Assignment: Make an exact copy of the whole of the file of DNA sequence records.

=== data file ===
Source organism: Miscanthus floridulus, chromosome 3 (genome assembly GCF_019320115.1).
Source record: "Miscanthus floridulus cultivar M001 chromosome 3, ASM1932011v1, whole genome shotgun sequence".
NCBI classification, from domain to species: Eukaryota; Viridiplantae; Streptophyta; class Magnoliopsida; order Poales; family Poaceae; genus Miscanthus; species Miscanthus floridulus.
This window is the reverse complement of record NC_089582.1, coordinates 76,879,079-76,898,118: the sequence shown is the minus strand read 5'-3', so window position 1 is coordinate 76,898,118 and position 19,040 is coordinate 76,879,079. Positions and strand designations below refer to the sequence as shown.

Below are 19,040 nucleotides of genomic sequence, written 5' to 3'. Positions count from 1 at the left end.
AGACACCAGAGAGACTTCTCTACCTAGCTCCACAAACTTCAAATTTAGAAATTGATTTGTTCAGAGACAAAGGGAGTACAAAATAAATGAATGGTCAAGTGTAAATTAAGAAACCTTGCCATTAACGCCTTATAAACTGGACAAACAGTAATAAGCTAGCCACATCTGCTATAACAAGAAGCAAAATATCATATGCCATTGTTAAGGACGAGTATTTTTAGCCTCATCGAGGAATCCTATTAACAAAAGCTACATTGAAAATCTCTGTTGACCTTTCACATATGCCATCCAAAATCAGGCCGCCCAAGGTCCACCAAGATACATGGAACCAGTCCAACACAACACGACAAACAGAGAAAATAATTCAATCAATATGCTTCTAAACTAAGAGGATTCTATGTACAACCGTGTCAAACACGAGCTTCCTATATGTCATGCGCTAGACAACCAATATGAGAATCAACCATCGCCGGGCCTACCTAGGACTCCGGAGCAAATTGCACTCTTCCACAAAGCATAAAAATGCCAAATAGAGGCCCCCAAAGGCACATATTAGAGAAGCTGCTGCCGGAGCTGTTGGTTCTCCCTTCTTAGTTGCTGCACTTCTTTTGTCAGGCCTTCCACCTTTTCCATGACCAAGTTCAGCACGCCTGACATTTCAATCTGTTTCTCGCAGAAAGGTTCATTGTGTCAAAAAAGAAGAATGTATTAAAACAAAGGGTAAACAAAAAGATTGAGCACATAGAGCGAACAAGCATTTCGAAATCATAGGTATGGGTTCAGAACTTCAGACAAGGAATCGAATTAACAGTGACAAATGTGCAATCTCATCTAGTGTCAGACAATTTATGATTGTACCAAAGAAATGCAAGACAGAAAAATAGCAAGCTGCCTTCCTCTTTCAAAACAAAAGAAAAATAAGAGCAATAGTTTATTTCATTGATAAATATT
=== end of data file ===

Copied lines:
Source organism: Miscanthus floridulus, chromosome 3 (genome assembly GCF_019320115.1).
Source record: "Miscanthus floridulus cultivar M001 chromosome 3, ASM1932011v1, whole genome shotgun sequence".
NCBI classification, from domain to species: Eukaryota; Viridiplantae; Streptophyta; class Magnoliopsida; order Poales; family Poaceae; genus Miscanthus; species Miscanthus floridulus.
This window is the reverse complement of record NC_089582.1, coordinates 76,879,079-76,898,118: the sequence shown is the minus strand read 5'-3', so window position 1 is coordinate 76,898,118 and position 19,040 is coordinate 76,879,079. Positions and strand designations below refer to the sequence as shown.

Below are 19,040 nucleotides of genomic sequence, written 5' to 3'. Positions count from 1 at the left end.
AGACACCAGAGAGACTTCTCTACCTAGCTCCACAAACTTCAAATTTAGAAATTGATTTGTTCAGAGACAAAGGGAGTACAAAATAAATGAATGGTCAAGTGTAAATTAAGAAACCTTGCCATTAACGCCTTATAAACTGGACAAACAGTAATAAGCTAGCCACATCTGCTATAACAAGAAGCAAAATATCATATGCCATTGTTAAGGACGAGTATTTTTAGCCTCATCGAGGAATCCTATTAACAAAAGCTACATTGAAAATCTCTGTTGACCTTTCACATATGCCATCCAAAATCAGGCCGCCCAAGGTCCACCAAGATACATGGAACCAGTCCAACACAACACGACAAACAGAGAAAATAATTCAATCAATATGCTTCTAAACTAAGAGGATTCTATGTACAACCGTGTCAAACACGAGCTTCCTATATGTCATGCGCTAGACAACCAATATGAGAATCAACCATCGCCGGGCCTACCTAGGACTCCGGAGCAAATTGCACTCTTCCACAAAGCATAAAAATGCCAAATAGAGGCCCCCAAAGGCACATATTAGAGAAGCTGCTGCCGGAGCTGTTGGTTCTCCCTTCTTAGTTGCTGCACTTCTTTTGTCAGGCCTTCCACCTTTTCCATGACCAAGTTCAGCACGCCTGACATTTCAATCTGTTTCTCGCAGAAAGGTTCATTGTGTCAAAAAAGAAGAATGTATTAAAACAAAGGGTAAACAAAAAGATTGAGCACATAGAGCGAACAAGCATTTCGAAATCATAGGTATGGGTTCAGAACTTCAGACAAGGAATCGAATTAACAGTGACAAATGTGCAATCTCATCTAGTGTCAGACAATTTATGATTGTACCAAAGAAATGCAAGACAGAAAAATAGCAAGCTGCCTTCCTCTTTCAAAACAAAAGAAAAATAAGAGCAATAGTTTATTTCATTGATAAATATT